India’s telecom regulator, TRAI, has recommended stricter rules for data protection to the Department of Telecom. TRAI said that the existing framework for protection of personal data by companies and service is insufficient.
The Telecom Regulatory Authority of India (TRAI) was established with effect from 20th February 1997 by the TRAI Act of 1997. TRAI was constituted to regulate telecom services, including fixation/revision of tariffs for telecom services which were earlier vested in the Central Government. TRAI's mission is to create and nurture conditions for growth of telecommunications in the country in a manner and at a pace which will enable India to play a leading role in emerging global information society.
One of the main objectives of TRAI is to provide a fair and transparent policy environment which promotes a level playing field and facilitates fair competition. The TRAI Act was amended by an ordinance, effective from 24 January 2000, establishing a Telecommunications Dispute Settlement and an Appellate Tribunal (TDSAT) to take over the adjudicatory and disputes functions from TRAI.
India presently does not have any express legislation governing data protection or privacy. However, the relevant laws in India dealing with data protection are the Information Technology Act, 2000 and the (Indian) Contract Act, 1872. A codified law on the subject of data protection is likely to be introduced in India in the near future. However, section 69 of the IT act empowers the government to intercept, monitor or decrypt any information including information of personal nature in any computer resource.
Recently, TRAI threatened Apple Inc. with legal action over the development of a government anti-spam mobile application. The application seemed to compromise user privacy by giving access to customers’ call and text logs.
"The Right to Choice, Notice, Consent, Data Portability, and Right to be Forgotten should be conferred upon the telecommunication consumers," TRAI recommended to the Department of Telecom, which drafts final policy on this matter. “In order to ensure sufficient choices to the users of digital services, granularities in the consent mechanism should be built-in by the service providers”, the regulator added.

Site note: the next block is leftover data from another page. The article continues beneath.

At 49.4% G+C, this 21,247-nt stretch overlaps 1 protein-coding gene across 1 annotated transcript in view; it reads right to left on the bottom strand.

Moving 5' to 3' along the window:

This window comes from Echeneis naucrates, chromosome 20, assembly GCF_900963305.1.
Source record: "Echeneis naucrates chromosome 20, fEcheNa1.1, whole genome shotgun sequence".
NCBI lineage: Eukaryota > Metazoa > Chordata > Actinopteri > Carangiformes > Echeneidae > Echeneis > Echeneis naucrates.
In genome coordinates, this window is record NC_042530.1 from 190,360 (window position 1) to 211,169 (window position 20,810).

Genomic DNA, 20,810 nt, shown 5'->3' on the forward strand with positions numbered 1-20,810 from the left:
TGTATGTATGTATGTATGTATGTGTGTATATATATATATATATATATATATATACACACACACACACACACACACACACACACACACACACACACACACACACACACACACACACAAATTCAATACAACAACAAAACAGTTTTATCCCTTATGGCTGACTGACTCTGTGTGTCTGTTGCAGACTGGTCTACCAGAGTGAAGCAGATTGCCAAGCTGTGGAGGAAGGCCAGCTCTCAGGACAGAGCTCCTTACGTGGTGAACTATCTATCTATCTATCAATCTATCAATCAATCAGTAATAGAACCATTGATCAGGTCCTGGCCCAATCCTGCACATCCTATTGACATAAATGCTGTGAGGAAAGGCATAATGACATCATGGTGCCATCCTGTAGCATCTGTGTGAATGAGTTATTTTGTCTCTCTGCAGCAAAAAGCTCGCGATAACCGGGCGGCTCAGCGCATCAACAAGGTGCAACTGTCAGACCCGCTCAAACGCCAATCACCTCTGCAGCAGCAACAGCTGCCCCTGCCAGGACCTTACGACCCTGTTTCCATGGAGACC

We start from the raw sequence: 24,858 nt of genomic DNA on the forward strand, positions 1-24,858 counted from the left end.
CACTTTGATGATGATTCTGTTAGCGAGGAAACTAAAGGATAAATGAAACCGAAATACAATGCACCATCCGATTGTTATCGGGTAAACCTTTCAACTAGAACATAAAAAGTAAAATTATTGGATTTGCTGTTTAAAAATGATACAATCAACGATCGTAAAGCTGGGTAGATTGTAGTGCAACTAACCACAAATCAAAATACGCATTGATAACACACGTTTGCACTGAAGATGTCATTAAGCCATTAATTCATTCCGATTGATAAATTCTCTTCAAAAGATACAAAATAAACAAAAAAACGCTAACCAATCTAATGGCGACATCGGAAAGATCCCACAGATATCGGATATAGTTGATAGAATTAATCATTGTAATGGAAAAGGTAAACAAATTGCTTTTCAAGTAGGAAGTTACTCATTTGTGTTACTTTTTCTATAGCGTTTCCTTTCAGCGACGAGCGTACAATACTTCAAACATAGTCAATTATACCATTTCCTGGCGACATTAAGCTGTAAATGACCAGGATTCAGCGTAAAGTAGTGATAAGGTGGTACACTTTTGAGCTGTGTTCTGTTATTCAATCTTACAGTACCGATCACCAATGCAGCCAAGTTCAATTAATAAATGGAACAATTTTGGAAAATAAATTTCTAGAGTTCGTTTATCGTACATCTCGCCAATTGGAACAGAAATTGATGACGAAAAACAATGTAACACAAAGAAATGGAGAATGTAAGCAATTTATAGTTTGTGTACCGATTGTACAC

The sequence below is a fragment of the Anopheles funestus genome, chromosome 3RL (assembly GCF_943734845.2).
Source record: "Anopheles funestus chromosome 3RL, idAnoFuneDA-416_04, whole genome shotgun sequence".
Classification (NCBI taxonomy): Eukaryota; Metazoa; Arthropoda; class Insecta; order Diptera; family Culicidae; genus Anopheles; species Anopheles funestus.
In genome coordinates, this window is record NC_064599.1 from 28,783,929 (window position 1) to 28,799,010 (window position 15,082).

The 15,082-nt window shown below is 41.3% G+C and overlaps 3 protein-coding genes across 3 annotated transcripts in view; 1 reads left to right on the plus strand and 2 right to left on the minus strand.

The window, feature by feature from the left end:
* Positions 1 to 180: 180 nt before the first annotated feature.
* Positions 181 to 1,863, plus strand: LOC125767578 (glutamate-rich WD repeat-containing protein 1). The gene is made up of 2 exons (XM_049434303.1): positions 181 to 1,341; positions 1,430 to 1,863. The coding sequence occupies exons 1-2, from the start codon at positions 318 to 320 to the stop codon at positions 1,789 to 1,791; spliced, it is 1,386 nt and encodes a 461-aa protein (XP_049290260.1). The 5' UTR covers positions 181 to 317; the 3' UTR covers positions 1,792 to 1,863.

The Telecom Regulatory Authority of India (TRAI) also said entities controlling and processing user data do not have primary rights over that data. The recommendation comes in the aftermath of the data breach controversy by Facebook Inc., which saw millions of users’ data improperly accessed by political consultancy firm Cambridge Analytica, to support Donald Trump’s 2016 election campaign.
TRAI, in its 77 page recommendations, said: "The Government should put in place a mechanism for redressal of telecommunication consumers' grievances relating to data ownership, protection, and privacy." “All entities in the digital eco-system, which control or process the data, should be restrained from using metadata to identify the individual users.” It has also favoured that entities getting control of data in any form should not be allowed to use "pre-ticked" boxes to gain users consent.
Recommending a study to formulate standards for de-identification of personal data generated in the digital ecosystem, TRAI has asked the government for a policy framework on regulation of devices, operating systems, browsers, and applications among other things.
This is first time the 'Right to be Forgotten' has been given weightage by an Indian authority. It empowers users to delete past data that he may feel is unimportant or detrimental to his present position. Past data could be in terms of photographs, call records, video clippings and so on which could potentially harm the reputation of the consumer. However, the right to data portability and right to be forgotten are restricted rights and are subject to applicable laws in this regard.
TRAI Chairman R. S. Sharma said that the regulator will share its recommendations as inputs with the Justice BN Srikrishna Committee. The committee is working on a detailed data protection framework for the country. The recommendation noted that till such time as the government puts a general data protection law in place, the existing rules and license conditions will be applicable to all the entities in the digital ecosystem.
Our assessment is that TRAI’s recommendations present a comprehensive case for data protection as they deal with data privacy in the context of devices, operating systems, browsers and applications. We believe that TRAI’s bold recommendations will have a positive reflection in the data protection framework of India. We feel that by reinforcing that consumers own their data, TRAI has made their position clear on the data privacy controversies taking place in the world.